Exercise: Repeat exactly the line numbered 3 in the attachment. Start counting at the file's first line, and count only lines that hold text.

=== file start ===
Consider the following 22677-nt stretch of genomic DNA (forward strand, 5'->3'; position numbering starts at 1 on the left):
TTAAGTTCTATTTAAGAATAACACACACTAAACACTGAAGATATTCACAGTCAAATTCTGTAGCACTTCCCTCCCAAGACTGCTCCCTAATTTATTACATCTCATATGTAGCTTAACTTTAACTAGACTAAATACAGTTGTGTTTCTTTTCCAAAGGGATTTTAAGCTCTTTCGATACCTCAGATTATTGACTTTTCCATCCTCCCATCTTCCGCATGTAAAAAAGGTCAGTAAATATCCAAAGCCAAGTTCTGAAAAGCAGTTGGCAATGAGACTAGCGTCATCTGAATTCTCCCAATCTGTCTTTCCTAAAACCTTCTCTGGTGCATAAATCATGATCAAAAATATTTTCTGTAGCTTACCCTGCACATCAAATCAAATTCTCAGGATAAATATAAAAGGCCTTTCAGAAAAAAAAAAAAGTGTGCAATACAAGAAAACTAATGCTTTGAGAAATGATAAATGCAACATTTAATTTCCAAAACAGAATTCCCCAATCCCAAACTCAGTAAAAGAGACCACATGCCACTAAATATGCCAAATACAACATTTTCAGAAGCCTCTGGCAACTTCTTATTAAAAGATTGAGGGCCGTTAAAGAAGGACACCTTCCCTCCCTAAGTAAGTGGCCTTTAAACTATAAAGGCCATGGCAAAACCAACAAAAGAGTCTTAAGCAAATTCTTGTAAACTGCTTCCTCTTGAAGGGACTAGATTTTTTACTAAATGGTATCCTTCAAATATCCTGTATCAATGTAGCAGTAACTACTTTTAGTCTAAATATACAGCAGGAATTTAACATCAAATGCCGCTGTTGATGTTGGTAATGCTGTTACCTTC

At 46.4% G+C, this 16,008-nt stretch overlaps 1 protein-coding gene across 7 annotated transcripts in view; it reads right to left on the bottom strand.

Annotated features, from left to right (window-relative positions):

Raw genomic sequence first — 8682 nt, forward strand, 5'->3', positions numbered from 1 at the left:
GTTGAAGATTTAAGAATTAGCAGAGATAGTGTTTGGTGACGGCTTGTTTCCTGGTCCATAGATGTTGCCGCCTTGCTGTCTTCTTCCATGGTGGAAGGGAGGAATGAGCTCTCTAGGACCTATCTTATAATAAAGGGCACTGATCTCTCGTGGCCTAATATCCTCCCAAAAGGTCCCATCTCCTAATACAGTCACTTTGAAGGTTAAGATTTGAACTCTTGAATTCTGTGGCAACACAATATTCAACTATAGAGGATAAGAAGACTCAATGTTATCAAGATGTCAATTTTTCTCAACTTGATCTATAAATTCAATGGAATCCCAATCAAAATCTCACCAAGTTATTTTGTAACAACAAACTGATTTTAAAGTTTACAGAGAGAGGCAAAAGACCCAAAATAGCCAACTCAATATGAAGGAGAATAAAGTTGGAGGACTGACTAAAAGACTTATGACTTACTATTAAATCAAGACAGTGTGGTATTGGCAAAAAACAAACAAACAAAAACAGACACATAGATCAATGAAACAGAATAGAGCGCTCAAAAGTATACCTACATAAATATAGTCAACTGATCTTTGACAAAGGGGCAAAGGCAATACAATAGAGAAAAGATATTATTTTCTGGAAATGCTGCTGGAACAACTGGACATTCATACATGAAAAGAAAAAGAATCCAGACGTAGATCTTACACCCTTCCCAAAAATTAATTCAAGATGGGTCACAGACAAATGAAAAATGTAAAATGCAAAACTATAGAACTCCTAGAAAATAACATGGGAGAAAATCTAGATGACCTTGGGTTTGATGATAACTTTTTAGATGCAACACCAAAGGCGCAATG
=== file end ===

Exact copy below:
At 46.4% G+C, this 16,008-nt stretch overlaps 1 protein-coding gene across 7 annotated transcripts in view; it reads right to left on the bottom strand.